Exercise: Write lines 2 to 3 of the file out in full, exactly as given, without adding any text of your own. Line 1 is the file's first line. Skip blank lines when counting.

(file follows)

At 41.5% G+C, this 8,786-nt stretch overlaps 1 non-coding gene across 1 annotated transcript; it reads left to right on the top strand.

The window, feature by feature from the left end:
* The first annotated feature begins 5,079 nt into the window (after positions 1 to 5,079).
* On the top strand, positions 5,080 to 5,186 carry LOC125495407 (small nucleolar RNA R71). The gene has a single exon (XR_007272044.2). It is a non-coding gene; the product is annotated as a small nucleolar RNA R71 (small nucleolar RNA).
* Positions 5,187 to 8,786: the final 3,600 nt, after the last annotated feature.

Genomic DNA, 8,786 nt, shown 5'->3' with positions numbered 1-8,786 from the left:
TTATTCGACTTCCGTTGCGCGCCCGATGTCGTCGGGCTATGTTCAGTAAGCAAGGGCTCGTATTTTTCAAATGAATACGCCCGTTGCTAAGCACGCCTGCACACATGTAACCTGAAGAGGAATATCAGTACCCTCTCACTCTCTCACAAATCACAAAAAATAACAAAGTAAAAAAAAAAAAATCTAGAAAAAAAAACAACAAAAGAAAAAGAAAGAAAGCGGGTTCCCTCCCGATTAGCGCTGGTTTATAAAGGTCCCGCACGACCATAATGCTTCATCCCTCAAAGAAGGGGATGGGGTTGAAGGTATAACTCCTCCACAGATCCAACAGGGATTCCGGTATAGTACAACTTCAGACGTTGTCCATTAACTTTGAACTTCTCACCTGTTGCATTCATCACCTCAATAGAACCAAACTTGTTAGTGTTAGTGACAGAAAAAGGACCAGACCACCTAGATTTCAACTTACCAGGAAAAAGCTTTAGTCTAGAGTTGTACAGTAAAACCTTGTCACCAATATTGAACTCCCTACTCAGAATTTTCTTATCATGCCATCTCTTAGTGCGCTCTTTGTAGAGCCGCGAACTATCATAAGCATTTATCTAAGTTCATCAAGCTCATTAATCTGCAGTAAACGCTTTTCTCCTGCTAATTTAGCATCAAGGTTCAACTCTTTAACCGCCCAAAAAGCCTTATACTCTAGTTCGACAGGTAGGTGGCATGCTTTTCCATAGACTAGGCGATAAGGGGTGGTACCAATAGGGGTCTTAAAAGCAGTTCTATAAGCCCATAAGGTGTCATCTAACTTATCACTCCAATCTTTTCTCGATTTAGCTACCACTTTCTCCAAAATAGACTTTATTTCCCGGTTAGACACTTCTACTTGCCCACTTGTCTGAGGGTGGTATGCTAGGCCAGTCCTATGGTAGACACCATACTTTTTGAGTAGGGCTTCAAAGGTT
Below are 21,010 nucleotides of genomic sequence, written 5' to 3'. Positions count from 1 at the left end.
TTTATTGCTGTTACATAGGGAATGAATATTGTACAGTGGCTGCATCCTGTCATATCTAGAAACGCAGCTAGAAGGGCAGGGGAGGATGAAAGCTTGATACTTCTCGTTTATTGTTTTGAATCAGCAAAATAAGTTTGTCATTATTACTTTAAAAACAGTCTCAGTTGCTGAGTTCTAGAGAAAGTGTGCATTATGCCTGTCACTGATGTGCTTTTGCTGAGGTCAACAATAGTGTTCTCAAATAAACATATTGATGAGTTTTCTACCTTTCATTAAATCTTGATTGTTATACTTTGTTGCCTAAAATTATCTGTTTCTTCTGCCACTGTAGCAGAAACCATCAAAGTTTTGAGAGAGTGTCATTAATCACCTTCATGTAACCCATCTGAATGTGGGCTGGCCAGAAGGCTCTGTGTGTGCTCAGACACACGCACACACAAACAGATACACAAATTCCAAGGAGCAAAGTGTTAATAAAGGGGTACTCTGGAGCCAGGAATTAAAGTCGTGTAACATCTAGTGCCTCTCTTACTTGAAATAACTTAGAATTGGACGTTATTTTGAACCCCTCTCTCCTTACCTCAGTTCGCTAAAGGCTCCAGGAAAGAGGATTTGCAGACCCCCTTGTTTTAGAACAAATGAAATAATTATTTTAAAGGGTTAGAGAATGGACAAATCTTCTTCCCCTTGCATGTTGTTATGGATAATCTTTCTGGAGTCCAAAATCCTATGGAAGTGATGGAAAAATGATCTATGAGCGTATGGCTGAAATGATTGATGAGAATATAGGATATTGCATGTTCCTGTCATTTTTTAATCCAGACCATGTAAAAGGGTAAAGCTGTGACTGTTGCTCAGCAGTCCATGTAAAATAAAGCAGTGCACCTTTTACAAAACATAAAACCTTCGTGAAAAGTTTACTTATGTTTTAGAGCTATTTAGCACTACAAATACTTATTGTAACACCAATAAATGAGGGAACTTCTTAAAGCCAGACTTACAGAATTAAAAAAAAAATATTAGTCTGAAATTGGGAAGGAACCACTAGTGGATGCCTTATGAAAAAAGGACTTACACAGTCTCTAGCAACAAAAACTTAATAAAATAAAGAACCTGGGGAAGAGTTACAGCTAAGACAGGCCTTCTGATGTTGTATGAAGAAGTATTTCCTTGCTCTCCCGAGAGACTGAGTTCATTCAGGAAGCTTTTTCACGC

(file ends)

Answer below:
The window, feature by feature from the left end:
* The first annotated feature begins 5,079 nt into the window (after positions 1 to 5,079).